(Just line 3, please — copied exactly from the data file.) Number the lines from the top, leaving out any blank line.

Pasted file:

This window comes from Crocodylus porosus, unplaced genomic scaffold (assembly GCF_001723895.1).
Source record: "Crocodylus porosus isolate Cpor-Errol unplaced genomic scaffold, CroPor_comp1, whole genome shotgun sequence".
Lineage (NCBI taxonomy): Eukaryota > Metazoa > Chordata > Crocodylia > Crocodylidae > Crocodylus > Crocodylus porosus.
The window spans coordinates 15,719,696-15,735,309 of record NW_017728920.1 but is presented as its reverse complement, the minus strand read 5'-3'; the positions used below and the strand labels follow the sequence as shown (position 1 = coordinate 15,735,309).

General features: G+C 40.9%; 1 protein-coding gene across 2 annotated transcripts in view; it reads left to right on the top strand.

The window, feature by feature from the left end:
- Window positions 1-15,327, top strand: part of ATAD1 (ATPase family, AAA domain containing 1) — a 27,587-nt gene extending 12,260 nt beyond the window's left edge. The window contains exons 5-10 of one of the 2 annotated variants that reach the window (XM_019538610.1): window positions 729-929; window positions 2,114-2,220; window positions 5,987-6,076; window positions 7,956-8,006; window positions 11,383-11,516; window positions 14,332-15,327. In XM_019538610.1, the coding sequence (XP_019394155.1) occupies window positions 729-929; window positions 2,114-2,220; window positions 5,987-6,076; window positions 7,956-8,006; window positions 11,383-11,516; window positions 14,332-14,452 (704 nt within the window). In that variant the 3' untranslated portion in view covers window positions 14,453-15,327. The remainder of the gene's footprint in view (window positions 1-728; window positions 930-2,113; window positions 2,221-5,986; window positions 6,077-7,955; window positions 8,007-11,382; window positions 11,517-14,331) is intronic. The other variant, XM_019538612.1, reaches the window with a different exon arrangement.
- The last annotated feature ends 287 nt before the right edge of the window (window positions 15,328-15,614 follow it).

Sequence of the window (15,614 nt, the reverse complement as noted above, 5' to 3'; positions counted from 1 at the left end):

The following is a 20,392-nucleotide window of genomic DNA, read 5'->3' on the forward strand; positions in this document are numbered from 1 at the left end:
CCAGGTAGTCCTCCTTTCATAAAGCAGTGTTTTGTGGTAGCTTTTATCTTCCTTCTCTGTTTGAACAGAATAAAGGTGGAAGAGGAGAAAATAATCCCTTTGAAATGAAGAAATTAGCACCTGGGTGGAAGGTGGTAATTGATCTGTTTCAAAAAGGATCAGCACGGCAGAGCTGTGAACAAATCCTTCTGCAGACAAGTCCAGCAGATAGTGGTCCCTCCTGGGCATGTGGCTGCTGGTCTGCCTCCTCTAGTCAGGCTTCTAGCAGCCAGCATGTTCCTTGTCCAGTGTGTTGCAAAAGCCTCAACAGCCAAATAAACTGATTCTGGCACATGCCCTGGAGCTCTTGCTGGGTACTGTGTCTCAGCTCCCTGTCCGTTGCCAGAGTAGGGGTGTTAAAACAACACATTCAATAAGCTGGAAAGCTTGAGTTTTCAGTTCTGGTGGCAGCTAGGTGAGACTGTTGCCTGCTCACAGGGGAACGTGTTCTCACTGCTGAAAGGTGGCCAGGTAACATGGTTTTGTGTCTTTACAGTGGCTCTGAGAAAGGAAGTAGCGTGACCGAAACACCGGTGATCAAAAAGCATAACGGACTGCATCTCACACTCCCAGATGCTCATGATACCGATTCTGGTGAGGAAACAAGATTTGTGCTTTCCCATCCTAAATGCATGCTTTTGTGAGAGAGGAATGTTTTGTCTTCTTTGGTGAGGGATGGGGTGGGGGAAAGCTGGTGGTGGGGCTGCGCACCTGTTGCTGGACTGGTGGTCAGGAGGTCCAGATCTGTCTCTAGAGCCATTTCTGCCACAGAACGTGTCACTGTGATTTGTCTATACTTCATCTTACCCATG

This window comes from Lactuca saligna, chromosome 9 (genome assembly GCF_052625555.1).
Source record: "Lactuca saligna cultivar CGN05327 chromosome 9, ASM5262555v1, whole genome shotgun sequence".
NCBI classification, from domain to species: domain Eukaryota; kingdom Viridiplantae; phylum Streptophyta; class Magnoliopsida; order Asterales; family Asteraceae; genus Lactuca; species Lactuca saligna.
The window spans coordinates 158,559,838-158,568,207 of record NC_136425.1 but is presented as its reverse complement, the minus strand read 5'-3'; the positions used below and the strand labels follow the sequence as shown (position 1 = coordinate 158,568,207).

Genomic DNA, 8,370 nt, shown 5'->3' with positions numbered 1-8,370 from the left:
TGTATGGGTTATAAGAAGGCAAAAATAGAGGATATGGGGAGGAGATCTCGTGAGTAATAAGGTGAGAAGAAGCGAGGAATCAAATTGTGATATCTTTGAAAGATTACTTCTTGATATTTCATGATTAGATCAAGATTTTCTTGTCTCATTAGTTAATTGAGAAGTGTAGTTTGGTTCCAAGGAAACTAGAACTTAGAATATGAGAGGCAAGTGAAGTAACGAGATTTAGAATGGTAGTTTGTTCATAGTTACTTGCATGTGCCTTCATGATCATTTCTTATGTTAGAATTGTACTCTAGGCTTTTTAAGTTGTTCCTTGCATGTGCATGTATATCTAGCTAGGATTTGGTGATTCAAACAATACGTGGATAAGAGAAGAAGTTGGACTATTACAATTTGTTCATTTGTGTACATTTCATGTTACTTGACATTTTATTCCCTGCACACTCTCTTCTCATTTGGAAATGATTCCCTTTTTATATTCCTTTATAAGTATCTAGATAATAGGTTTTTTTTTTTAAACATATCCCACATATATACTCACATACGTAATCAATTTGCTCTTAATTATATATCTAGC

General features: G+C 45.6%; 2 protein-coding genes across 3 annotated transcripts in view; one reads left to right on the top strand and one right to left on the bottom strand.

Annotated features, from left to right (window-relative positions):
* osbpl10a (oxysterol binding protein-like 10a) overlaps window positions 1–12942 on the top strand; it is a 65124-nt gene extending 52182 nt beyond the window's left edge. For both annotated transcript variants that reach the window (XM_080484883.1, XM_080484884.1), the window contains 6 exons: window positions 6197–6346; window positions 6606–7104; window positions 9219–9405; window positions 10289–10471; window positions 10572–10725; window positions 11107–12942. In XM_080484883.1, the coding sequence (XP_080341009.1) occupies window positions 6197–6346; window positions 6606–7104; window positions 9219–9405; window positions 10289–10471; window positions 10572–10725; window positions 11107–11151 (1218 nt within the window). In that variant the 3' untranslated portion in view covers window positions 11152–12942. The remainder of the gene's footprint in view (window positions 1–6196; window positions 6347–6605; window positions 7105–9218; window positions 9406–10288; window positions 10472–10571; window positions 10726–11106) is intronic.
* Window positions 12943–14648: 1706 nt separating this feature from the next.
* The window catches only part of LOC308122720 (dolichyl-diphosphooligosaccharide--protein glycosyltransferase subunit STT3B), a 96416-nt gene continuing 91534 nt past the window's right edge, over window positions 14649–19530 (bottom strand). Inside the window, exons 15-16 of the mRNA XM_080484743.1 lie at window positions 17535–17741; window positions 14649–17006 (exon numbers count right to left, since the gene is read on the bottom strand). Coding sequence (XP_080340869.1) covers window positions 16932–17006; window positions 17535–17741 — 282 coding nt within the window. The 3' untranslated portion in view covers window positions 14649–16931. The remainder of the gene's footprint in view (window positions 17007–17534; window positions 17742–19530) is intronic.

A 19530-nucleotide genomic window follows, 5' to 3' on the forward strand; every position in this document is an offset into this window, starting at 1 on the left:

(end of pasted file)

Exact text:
Lineage (NCBI taxonomy): Eukaryota > Metazoa > Chordata > Crocodylia > Crocodylidae > Crocodylus > Crocodylus porosus.